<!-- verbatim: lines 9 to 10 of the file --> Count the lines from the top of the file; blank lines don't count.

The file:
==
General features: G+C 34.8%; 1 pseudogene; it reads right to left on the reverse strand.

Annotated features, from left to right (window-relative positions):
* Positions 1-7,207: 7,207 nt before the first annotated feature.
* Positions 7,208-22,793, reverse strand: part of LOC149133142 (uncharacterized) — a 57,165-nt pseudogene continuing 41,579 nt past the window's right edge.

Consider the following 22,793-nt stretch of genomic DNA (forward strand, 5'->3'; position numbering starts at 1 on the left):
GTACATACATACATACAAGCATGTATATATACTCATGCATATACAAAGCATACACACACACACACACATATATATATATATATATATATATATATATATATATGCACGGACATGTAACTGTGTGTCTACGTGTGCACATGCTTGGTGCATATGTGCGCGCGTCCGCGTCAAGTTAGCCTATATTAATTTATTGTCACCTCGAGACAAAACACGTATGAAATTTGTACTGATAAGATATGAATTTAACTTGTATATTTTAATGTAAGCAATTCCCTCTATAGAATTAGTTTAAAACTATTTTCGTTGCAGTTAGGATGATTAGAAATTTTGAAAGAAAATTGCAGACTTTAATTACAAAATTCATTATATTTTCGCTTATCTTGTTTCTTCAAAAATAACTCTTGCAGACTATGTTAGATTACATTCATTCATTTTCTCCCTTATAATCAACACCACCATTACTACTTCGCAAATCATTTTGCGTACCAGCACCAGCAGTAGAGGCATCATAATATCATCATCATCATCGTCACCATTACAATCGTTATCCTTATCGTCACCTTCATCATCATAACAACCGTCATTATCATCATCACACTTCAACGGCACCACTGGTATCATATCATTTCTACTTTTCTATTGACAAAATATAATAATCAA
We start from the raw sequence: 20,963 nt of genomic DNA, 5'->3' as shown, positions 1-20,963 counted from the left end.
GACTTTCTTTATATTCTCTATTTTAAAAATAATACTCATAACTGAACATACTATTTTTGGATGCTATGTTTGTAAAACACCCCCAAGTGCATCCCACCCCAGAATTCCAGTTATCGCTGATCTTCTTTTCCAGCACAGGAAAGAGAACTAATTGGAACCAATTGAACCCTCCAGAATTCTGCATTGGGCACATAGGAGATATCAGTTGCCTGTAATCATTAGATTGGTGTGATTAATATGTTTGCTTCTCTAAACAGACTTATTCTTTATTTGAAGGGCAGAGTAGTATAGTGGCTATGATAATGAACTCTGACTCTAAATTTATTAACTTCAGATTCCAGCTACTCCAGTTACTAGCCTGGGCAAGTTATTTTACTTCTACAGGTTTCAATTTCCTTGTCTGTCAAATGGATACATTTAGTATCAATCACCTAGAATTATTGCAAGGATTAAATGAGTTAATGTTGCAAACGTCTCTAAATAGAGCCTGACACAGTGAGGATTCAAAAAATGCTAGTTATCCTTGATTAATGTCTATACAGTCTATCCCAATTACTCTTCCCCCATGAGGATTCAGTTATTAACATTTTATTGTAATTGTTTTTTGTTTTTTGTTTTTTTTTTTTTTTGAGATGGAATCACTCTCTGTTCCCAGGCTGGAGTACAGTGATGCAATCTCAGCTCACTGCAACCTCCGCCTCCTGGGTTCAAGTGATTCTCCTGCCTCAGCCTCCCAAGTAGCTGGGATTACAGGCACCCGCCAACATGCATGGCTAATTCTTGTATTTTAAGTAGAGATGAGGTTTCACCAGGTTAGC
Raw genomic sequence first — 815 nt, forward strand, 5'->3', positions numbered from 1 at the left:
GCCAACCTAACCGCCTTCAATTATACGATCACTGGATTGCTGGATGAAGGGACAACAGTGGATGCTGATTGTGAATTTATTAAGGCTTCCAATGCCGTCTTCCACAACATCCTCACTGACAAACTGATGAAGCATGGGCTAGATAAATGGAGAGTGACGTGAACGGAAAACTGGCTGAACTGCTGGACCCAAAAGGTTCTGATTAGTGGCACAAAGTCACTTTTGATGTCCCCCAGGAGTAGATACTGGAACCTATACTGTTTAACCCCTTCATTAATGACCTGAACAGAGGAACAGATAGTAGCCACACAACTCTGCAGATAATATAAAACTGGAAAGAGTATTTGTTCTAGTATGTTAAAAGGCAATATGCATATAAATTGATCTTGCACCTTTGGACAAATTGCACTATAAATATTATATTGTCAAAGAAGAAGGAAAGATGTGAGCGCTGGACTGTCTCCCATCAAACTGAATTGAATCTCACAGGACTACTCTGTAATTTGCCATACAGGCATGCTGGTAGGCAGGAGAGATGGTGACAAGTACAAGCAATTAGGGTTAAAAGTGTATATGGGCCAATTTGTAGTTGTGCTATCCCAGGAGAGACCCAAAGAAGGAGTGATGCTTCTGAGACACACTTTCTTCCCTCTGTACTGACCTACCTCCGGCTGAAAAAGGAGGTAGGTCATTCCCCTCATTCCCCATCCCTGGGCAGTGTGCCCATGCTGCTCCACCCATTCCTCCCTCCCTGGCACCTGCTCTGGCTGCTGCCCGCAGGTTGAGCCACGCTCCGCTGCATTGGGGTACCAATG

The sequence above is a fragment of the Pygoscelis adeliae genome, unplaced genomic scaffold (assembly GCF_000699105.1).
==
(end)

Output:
Raw genomic sequence first — 815 nt, forward strand, 5'->3', positions numbered from 1 at the left:
GCCAACCTAACCGCCTTCAATTATACGATCACTGGATTGCTGGATGAAGGGACAACAGTGGATGCTGATTGTGAATTTATTAAGGCTTCCAATGCCGTCTTCCACAACATCCTCACTGACAAACTGATGAAGCATGGGCTAGATAAATGGAGAGTGACGTGAACGGAAAACTGGCTGAACTGCTGGACCCAAAAGGTTCTGATTAGTGGCACAAAGTCACTTTTGATGTCCCCCAGGAGTAGATACTGGAACCTATACTGTTTAACCCCTTCATTAATGACCTGAACAGAGGAACAGATAGTAGCCACACAACTCTGCAGATAATATAAAACTGGAAAGAGTATTTGTTCTAGTATGTTAAAAGGCAATATGCATATAAATTGATCTTGCACCTTTGGACAAATTGCACTATAAATATTATATTGTCAAAGAAGAAGGAAAGATGTGAGCGCTGGACTGTCTCCCATCAAACTGAATTGAATCTCACAGGACTACTCTGTAATTTGCCATACAGGCATGCTGGTAGGCAGGAGAGATGGTGACAAGTACAAGCAATTAGGGTTAAAAGTGTATATGGGCCAATTTGTAGTTGTGCTATCCCAGGAGAGACCCAAAGAAGGAGTGATGCTTCTGAGACACACTTTCTTCCCTCTGTACTGACCTACCTCCGGCTGAAAAAGGAGGTAGGTCATTCCCCTCATTCCCCATCCCTGGGCAGTGTGCCCATGCTGCTCCACCCATTCCTCCCTCCCTGGCACCTGCTCTGGCTGCTGCCCGCAGGTTGAGCCACGCTCCGCTGCATTGGGGTACCAATG